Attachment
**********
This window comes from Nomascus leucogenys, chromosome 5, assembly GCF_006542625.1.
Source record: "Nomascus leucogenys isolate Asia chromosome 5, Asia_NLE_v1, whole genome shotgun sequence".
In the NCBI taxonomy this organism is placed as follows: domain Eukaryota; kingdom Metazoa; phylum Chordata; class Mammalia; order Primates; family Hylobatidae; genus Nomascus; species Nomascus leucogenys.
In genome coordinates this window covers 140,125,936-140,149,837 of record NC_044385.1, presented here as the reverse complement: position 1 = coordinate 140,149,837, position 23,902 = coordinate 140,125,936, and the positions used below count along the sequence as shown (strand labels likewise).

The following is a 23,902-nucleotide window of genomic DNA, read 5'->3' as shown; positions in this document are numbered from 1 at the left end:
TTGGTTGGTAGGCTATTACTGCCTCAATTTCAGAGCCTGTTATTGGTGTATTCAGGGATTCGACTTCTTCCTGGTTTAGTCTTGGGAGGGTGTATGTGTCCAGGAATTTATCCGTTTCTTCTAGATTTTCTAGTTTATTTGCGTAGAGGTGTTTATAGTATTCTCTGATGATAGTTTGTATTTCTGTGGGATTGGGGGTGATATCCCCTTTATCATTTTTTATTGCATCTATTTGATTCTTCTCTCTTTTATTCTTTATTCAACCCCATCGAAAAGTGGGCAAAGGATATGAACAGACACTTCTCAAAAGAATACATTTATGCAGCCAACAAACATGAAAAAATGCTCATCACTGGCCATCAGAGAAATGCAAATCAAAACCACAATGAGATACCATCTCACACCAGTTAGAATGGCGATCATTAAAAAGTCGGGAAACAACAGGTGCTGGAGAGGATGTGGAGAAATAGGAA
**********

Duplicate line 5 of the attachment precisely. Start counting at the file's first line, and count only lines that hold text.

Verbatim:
The following is a 23,902-nucleotide window of genomic DNA, read 5'->3' as shown; positions in this document are numbered from 1 at the left end: